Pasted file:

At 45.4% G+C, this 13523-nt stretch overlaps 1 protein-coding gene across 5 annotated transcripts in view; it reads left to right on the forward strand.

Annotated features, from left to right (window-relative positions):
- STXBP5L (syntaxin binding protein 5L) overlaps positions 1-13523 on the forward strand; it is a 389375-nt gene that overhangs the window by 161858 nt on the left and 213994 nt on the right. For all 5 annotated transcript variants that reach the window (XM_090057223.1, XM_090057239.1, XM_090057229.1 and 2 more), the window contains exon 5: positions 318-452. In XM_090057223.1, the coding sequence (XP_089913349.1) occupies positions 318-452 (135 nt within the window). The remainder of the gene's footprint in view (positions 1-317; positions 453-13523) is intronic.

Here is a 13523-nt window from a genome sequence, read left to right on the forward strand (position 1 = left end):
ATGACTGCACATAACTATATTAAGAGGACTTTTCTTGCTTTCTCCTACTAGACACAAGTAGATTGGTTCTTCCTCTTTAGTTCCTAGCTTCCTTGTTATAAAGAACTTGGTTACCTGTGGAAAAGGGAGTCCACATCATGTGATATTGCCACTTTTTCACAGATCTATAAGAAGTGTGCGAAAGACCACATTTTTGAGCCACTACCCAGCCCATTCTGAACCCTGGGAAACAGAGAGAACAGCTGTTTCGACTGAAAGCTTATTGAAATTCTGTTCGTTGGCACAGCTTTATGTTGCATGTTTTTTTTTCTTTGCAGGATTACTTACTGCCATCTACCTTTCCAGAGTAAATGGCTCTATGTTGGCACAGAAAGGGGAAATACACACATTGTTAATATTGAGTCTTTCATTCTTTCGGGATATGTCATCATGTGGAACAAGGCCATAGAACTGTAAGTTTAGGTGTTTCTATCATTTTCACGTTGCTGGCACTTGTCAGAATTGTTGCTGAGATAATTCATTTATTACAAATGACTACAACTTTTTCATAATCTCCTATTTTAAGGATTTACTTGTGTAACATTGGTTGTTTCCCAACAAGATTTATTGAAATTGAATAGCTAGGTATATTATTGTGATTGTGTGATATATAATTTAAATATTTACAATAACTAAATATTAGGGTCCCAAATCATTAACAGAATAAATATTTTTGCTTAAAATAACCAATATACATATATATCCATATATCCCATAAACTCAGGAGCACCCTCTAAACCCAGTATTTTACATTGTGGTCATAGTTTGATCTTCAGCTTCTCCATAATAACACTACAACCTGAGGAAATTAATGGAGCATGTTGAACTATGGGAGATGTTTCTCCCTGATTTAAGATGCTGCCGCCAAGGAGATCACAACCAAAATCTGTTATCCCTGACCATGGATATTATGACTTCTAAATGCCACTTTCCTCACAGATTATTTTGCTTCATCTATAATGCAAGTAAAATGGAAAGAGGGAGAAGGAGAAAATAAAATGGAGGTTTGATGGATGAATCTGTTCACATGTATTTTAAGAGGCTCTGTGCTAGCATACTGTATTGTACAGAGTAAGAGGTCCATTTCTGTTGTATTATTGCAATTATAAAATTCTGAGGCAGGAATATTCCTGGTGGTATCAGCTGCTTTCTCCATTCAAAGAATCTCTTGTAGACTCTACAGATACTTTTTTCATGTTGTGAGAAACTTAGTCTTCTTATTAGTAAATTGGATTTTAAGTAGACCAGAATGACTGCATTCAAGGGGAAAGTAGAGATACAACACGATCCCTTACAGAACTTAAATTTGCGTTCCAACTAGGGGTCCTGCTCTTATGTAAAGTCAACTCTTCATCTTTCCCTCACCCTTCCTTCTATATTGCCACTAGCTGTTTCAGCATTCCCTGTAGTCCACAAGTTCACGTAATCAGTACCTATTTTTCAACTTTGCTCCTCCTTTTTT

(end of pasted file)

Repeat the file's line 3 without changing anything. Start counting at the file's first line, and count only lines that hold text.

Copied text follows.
- STXBP5L (syntaxin binding protein 5L) overlaps positions 1-13523 on the forward strand; it is a 389375-nt gene that overhangs the window by 161858 nt on the left and 213994 nt on the right. For all 5 annotated transcript variants that reach the window (XM_090057223.1, XM_090057239.1, XM_090057229.1 and 2 more), the window contains exon 5: positions 318-452. In XM_090057223.1, the coding sequence (XP_089913349.1) occupies positions 318-452 (135 nt within the window). The remainder of the gene's footprint in view (positions 1-317; positions 453-13523) is intronic.